The first breast-milk from nursing mammals is called Colostrum which is rich in protective antibodies that an infant obtains from the mother. These antibodies help in the shaping of the babies' defense systems to be able to fight through and have lower risks of infections. Physical exercise on a regular basis has been scientifically certified to boost the immune system, by mobilizing the white blood cell which protects the body against infection. Lastly getting adequate sleep is important, because the reduction in the activity of the body’s T cells and the activation of the immune response can be caused by lack of sleep which can weaken the immune system 35, 37.

6. Global Examples of the Impact of Malnutrition in Association, with Infection

An evaluated data obtained from northeast Brazil revealed that malnutrition is a product of diarrhea, this condition can lead to impaired weight or even height gains for age. According to this research, the malnutrition effect leads to the increased occurrence and longer periods of diarrheal illnesses. Diarrhea burden in malnourished children has doubled with a 37% increase frequency (rate of occurrence) and a 73% increase in duration (days of diarrhea) 38. In global enteric research conducted in sub-Saharan Africa and South Asia, 9439 children with moderate-to-severe diarrhea and 13,129 control children without diarrhea were examined and discovered to be associated with Rotavirus, Cryptosporidium, Escherichia coli, and Shigella. Results revealed a direct relationship among diarrhea, impaired growth, and more post-diarrhea death (87•9%) occurred in the first 1 year and 11 months of life 39. In 2006, research on Amebiasis caused by a parasite called Entamoeba histolytica was carried out. The parasite can be spread through fecal contamination of water and food, Amebiasis is characterized by diarrhea, with an incidence rate of diarrhea 2-10% amongst children living in developing countries. It’s annual global mortality and infection rate is estimated to be about 100,000 and 50 million, respectively. Their result showed an increased rate of Entamoeba histolytica in malnourished children 40.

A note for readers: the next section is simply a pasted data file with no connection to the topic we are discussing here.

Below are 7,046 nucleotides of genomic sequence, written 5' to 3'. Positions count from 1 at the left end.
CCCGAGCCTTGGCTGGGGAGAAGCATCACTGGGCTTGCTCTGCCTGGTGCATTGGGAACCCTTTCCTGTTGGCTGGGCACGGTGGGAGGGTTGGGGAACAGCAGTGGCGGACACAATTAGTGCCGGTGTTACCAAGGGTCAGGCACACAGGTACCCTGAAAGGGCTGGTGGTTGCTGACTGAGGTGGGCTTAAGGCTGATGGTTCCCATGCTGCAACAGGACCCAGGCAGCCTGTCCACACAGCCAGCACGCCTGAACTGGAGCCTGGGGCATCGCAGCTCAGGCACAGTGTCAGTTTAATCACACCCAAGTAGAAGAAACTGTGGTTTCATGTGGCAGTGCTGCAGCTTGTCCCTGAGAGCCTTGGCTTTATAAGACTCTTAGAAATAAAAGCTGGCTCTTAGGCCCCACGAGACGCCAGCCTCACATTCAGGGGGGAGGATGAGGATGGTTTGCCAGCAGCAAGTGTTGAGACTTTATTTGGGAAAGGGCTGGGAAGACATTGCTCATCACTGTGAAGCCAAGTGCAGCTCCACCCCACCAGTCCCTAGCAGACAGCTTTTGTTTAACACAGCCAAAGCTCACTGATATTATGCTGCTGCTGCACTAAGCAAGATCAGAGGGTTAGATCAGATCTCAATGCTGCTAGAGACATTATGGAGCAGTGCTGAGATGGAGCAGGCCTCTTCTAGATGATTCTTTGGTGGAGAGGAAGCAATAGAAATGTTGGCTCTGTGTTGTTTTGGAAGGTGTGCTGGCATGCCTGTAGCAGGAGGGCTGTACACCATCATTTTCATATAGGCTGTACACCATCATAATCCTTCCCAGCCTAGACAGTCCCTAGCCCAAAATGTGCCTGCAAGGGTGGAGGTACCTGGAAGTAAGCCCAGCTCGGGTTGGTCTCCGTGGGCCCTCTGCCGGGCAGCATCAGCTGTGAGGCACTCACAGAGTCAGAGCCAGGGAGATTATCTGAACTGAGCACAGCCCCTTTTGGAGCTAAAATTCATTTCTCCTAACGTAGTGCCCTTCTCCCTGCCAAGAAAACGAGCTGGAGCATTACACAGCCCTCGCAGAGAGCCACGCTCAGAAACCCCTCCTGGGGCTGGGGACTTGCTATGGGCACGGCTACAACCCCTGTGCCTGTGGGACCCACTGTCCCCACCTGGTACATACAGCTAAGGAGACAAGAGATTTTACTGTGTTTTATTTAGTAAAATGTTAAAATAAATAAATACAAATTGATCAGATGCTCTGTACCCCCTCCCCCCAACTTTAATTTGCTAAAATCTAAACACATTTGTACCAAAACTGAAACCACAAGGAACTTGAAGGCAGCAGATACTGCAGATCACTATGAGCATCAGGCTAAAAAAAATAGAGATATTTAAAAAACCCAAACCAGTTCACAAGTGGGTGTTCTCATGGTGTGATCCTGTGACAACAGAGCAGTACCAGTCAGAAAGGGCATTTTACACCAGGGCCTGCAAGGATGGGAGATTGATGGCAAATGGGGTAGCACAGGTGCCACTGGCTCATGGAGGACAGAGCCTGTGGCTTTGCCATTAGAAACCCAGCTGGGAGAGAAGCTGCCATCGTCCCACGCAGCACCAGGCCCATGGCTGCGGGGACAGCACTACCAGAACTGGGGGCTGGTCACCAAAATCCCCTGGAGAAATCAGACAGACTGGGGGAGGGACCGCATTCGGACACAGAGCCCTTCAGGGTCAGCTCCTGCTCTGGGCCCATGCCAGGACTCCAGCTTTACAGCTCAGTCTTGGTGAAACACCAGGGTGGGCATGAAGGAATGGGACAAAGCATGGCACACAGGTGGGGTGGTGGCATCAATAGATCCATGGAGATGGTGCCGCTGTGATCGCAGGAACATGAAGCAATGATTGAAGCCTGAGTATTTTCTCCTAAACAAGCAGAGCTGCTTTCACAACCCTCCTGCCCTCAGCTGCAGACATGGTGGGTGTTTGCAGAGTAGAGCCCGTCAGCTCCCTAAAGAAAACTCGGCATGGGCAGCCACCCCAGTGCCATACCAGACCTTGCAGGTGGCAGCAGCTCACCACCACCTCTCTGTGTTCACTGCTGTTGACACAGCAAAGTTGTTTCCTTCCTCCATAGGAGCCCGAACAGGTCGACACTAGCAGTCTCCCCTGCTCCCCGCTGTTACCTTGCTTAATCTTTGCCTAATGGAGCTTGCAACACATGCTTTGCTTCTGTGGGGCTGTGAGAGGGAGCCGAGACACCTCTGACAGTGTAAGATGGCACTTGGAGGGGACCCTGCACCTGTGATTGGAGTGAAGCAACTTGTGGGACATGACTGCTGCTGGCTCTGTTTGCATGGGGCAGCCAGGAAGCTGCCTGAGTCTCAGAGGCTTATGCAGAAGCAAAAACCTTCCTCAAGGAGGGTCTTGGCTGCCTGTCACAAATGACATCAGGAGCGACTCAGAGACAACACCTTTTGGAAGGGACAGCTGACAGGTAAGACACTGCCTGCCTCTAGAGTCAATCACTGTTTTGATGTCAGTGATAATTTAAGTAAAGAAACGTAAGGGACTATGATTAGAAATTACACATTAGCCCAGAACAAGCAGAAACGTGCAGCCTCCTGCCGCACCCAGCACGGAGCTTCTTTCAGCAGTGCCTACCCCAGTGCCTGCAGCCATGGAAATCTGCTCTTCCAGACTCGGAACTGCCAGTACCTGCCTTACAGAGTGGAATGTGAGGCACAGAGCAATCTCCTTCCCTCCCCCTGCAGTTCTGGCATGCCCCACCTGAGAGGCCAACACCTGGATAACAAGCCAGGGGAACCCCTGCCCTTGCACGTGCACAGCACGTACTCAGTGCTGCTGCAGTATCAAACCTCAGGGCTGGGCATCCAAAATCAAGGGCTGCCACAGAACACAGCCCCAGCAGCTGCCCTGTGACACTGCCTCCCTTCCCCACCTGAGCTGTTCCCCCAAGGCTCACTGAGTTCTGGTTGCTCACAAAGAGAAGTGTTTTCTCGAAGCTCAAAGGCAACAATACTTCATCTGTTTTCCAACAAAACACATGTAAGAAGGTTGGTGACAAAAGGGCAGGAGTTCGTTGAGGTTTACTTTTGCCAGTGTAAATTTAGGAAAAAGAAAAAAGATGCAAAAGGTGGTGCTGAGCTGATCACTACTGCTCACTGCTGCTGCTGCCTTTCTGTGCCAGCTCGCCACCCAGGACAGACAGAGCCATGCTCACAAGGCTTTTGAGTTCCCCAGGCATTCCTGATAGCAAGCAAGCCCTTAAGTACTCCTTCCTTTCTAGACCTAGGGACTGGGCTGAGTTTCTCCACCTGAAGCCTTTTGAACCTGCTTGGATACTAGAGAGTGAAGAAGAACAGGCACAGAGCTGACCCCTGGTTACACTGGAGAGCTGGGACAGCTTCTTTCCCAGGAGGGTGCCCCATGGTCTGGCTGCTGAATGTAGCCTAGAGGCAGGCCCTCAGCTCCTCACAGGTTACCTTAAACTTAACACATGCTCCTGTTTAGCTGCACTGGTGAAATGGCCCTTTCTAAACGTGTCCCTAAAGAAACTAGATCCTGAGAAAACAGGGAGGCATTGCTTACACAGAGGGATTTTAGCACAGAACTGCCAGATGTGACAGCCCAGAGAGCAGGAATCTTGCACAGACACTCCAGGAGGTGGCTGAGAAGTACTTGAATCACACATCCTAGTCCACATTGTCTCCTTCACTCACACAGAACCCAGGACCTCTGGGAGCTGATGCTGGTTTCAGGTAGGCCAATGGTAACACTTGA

Here is a graph of the distribution of global deaths broken down according to three categories namely; communicable diseases, non-communicable diseases, and injuries over time.

Yellow: Comprises of Injuries caused by road accidents, homicides, conflict deaths, drowning, fire-related accidents, natural disasters, and suicides.

Blue: Non-communicable diseases often include chronic, and long-term illnesses such as cardiovascular diseases, cancers, diabetes, and chronic respiratory diseases which is reducing as the year increases.

Red: Communicable diseases such as HIV/AIDS, malaria, diarrheal, and tuberculosis together with deaths from malnutrition, maternal deaths, neonatal deaths. According to this graph majority of global deaths are caused by non-communicable diseases (NCDs). NCDs account for more than 73% of global deaths. The share of deaths from infectious diseases is declining according to this source; a larger population is dying from non-communicable diseases (NCDs) 24.